Proper care requires regular pruning of basil. The clippings are far too valuable to end up in the compost. Anything that is not consumed immediately can be preserved in a variety of ways. We tell you how to do it.
Basil perfectly dry in the air and in the oven
To preserve by air drying, pluck the leaves from the shoots. Cleaned under running water, pat the foliage dry with a kitchen towel. All leaves with a stalk are now tied together into small bundles with wire or raffia ribbon.
Hanging up in the airy attic, the bunches of basil dry within two weeks. Dry the stemless leaves in the oven. That’s how it’s done:
- spread the clean sheets out on a baking sheet
- dry in the oven at 50 degrees (122F) top and bottom heat or convection function
- leave the oven door slightly open
Freeze Basil – this is how it works with and without blanching
Chefs recommend blanching basil before freezing. In this way you preserve a large part of the unique aroma at the same time. Here’s how to do it:
- Dip basil leaves in boiling water for 5-10 seconds
- Rinse immediately in ice water and let dry on kitchen paper
- Spread the leaves out on a plate and pre-freeze in the freezer
- then fill into freezer bags and store in the freezer
If blanching is too time-consuming, pre-freeze the washed herb leaves without this intermediate step and fill them in freezer boxes. It’s even quicker by placing the washed leaves in the compartments of an ice cube tray. Simply fill up with water and freeze – done.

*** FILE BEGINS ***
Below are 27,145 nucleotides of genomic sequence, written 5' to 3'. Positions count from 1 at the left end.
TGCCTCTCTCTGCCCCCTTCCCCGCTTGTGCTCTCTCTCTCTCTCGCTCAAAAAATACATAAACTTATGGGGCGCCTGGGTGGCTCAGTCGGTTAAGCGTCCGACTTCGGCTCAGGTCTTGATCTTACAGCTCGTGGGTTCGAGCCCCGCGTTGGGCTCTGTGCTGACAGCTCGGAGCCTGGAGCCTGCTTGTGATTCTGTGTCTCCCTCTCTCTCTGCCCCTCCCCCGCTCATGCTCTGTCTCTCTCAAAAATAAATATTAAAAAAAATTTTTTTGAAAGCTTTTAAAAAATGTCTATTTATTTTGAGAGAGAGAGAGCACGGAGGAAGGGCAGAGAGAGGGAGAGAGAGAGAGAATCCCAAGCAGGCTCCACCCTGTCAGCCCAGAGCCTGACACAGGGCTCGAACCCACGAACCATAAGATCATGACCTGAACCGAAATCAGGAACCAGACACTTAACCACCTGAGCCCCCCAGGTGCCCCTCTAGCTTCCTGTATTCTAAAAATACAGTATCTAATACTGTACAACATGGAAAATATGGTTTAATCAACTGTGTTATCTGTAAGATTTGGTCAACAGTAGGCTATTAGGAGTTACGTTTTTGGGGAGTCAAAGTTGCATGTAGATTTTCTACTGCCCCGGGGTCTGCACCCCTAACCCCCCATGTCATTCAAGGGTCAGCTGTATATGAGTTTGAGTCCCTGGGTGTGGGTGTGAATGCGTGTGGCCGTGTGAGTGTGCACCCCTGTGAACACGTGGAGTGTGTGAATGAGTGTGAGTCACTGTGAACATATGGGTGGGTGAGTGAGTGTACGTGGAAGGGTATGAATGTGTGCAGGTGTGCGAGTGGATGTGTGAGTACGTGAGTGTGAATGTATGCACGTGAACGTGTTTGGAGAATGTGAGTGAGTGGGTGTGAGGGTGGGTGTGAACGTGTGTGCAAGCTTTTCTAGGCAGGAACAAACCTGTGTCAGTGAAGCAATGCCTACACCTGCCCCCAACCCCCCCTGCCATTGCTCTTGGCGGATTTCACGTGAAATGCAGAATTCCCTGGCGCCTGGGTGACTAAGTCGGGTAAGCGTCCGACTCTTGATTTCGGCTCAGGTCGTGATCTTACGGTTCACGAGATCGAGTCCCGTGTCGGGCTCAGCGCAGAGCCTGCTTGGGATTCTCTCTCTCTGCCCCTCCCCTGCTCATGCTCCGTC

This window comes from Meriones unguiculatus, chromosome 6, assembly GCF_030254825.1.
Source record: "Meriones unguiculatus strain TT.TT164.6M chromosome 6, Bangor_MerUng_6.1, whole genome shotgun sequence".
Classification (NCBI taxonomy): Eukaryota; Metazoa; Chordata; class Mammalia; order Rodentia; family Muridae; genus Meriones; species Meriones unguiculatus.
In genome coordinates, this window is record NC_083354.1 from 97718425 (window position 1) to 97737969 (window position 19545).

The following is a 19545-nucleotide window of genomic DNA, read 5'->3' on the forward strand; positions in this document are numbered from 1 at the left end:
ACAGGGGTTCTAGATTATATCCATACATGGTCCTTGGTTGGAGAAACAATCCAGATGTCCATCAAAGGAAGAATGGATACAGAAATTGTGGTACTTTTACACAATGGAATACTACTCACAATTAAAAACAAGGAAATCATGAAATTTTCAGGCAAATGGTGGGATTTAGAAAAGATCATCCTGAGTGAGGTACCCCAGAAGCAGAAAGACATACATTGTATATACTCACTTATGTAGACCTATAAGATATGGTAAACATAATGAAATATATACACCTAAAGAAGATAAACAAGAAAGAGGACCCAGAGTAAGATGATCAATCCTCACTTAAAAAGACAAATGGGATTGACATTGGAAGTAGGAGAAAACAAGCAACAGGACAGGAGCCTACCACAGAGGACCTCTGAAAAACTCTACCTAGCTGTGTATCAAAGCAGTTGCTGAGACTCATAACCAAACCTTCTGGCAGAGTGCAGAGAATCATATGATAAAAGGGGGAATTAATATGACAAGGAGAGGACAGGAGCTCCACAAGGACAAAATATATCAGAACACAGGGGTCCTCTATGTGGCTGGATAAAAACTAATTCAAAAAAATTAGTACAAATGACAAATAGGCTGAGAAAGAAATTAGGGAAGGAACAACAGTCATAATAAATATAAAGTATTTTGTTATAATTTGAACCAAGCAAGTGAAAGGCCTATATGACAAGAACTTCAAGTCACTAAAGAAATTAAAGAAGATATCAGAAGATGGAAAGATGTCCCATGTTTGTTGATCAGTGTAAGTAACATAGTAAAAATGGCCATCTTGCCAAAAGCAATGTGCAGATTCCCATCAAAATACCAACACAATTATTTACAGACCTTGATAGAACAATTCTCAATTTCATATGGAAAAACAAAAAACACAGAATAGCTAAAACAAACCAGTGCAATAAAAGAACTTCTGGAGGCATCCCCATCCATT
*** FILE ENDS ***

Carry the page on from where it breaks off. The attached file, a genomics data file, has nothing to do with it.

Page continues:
The culinary way of preservation
Here, preservation and preparation go hand in hand. If you put freshly harvested basil in oil, it is both durable and delicately refined. To do this, fill the washed leaves into the food processor.
While chopping, drizzle in olive oil until a creamy pesto is formed. The sauce can be kept refrigerated in the glass bottle for 2-3 weeks. Frozen, you can preserve the wort for several months.
The connoisseurs among the hobby gardeners preserve a particularly lush crop surplus by pickling the basil in salt. The result is a food seasoning that gives Mediterranean dishes a special touch. How to do it:
- grind freshly harvested, washed leaves, and mix with sea salt
- Spread the wet salt on a baking sheet
- leave to dry in the oven at 50 degrees (122F)
- Turn occasionally so it doesn’t clump
- Fill the appetizing green colored salt into a shaker or an airtight container
Homemade basil vinegar is a hit in Mediterranean cuisine. To do this, the leaves are placed in a bottle and white wine vinegar is poured over them. A clove of garlic gives the mixture a special twist.
After 8-10 days the vinegar is ready, the leaves and garlic cloves can be strained out. This way you can preserve basil for 12 months and longer.